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‘Battle of the Bands’ a Winning Formula for Martin Audio and Focusrite

Victoria Wasylak • MMR GlobalSupplier Scene • March 30, 2020

Buckinghamshire Music Trust (BMT’s) Battle of the Bands (BOTB) contest for young aspiring musicians was blessed this year by having two pro audio manufacturers provide a top-tier concert touring spec. The two High Wycombe-based manufacturers concerned were Martin Audio, and Focusrite Pro, both now under the umbrella of parent company, Focusrite plc.

It was Stephen Button, Focusrite’s EMEA channel marketing executive, who established the relationship with Buckinghamshire Music Trust (BMT) several years ago. It started when he helped them out as a local musician with their monthly event Guitari Lounge, an open mic night created for under-18-year-olds.

In recent years Focusrite’s interest has increased as a sponsor and prize-giver, with Button himself participating on the panel of judges in 2019. When Focusrite plc made the acquisition of Martin Audio late last year, he could see an opportunity to help BMT improve the Battle of the Bands event even further.

“It became clear that we could not only provide prizes but offer a professional live sound PA through Martin Audio,” he said. “The other great part was that we could also record all the bands using the Focusrite gear over a Dante network. We could give a parting gift to all 12 finalists. Each would receive their live tracks for them to do what they want with—whether it be mixing at a later date in their DAW of choice or using them as practice tools to see how they could improve their craft.”

In planning the event, Focusrite’s head of product Will Hoult was soon talking to Ben Tucker, Martin Audio product support engineer, aware that all kit would need to be Dante-compliant: “Ben and I were really keen to deliver an experience for the bands which mirrored the setups from some of the biggest acts around the world—like the RedNet preamps used on the Foo Fighters’ Sonic Highways tour and the Martin Audio system that is being utilized in tours and festivals.” Tucker specified the Martin Audio equipment and piloted the house mix on a DiGiCo SD12-96 while colleague Nigel Meddemmen was down in monitor world, aboard a DiGiCo SD11.

Martin Audio provided a combination of their optimized line arrays WPM system with four boxes per side groundstacked and run in optimum 1-box resolution. These were mounted on a universal bracket, above two SXC118 subwoofers per-side. Tucker sent a L/R signal from the mixing console into both amplifiers (a Martin Audio iKON iK81 driving the WPM and an iK42 for the subs), summing the inputs for the subs, so they were running in mono.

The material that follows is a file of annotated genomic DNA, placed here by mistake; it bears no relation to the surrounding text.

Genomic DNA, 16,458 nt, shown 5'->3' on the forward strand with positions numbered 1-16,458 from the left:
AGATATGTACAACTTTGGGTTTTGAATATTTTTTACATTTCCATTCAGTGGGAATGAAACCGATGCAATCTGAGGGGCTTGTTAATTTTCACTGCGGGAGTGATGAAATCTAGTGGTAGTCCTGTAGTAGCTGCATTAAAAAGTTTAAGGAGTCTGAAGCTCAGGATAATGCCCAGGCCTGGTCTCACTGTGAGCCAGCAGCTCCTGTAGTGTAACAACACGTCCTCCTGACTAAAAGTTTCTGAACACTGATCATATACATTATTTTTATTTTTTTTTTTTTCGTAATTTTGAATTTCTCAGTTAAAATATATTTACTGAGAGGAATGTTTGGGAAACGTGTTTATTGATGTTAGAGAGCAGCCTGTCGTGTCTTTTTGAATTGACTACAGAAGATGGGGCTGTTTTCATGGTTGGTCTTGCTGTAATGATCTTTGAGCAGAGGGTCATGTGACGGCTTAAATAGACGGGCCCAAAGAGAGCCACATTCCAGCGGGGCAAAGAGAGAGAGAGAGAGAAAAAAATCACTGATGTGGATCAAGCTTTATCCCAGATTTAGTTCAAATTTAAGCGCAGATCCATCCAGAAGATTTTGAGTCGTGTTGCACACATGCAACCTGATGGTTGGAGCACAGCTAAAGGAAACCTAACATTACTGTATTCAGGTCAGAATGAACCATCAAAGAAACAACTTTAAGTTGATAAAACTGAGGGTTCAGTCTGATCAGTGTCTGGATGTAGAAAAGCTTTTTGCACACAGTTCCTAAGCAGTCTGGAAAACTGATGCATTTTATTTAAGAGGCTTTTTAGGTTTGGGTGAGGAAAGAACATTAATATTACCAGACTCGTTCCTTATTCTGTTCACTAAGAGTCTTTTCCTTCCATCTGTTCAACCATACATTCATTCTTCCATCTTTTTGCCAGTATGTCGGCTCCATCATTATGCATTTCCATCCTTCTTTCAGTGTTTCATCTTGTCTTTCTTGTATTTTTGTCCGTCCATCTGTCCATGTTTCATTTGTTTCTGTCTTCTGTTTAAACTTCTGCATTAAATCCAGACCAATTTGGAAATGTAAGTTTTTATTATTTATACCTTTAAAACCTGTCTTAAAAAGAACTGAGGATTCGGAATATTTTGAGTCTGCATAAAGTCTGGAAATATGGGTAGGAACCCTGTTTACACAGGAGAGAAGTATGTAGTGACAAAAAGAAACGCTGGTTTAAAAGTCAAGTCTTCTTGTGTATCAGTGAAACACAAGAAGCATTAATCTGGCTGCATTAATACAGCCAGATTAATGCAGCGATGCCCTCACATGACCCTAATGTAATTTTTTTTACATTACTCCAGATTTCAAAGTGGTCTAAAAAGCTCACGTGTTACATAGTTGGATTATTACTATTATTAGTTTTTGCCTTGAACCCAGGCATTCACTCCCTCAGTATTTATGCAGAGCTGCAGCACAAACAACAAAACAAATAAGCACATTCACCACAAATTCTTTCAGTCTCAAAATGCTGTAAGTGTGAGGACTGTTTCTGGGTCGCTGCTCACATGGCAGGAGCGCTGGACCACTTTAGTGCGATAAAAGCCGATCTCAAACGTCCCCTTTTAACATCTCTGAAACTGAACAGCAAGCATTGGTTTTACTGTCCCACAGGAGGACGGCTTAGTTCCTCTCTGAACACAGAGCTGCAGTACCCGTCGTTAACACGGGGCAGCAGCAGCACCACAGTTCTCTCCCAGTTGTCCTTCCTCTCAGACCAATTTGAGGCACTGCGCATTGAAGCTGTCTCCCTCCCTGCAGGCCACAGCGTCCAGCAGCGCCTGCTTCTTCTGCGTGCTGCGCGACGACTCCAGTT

Meanwhile, a single CDD-LIVE 8 at FOH enabled him to communicate with Meddemmen on stage, while the latter used his LE1200 listen wedge as foldback for FOH. In total there were six LE1200 floor monitors on stage for the band members—three mixes across the front, with a paired center mix. There were also two “floating” upstage LE1200s that were flexible when required and a pair of LE200 wedges for the drummer.

While Martin Audio partner RG Jones supplied the mics, Focusrite fielded a RedNet MP8R x3, delivering 24 channels of high-quality, remote controlled preamps at stage with integrated A-D converting to Dante; RedNet D64R – one each at FOH and stage, to provide 64 channels of MADI>Dante>MADI conversion to integrate the two DiGiCo consoles; Red 4Pre and Red 8Pre – Thunderbolt audio interfaces with 32×32 Dante I/O each, to allow a primary and backup recording onto MacBook Pros, for recording onto Pro Tools. The Dante network was also used to facilitate comms back and forth.

Commenting on the network, Ben Tucker stated, “Both Nigel and I have used DiGiCo extensively and the integration into the Focusrite Dante network was easy, as we used RedNet D64R MADI-Dante converters for both consoles; and of course our speakers sit nicely on the Dante network as well.”

Ben Tucker confirmed that from a technical perspective the event had been an unqualified success. “The Martin Audio and Focusrite kit paired very well,” he said. “Being able to come out of the consoles straight into a MADI converter to get them onto a Dante network suited us down to the ground. The Red 8Pre in our drive rack was used for Smaart measurements and playback, and clocking wasn’t an issue at all which is normally the weak link in fully digital systems. So overall I was extremely satisfied with the outcome of the entire system. We wanted to give the aspiring young musicians a taste of a professional PA setup from front-to-back, which I think we achieved really well.”

Stephen Button, who was also a member of the judging panel, agreed. Summing up the event as a whole, he said, “This is about inspiring young people to stay within the music industry. In the last two years I have seen the level of musicianship increase tremendously, and I was completely blown away by Doppler Effect this year.”

Kersten Luts from organizers BMT, also added his praise. “I want to give a massive thanks to everyone at Focusrite and Martin Audio for taking this event to another level. The sound and light were fantastic—the best we’ve had in our six-year history. Judging by the huge amount of social media chatter it also went down a storm with the kids.”

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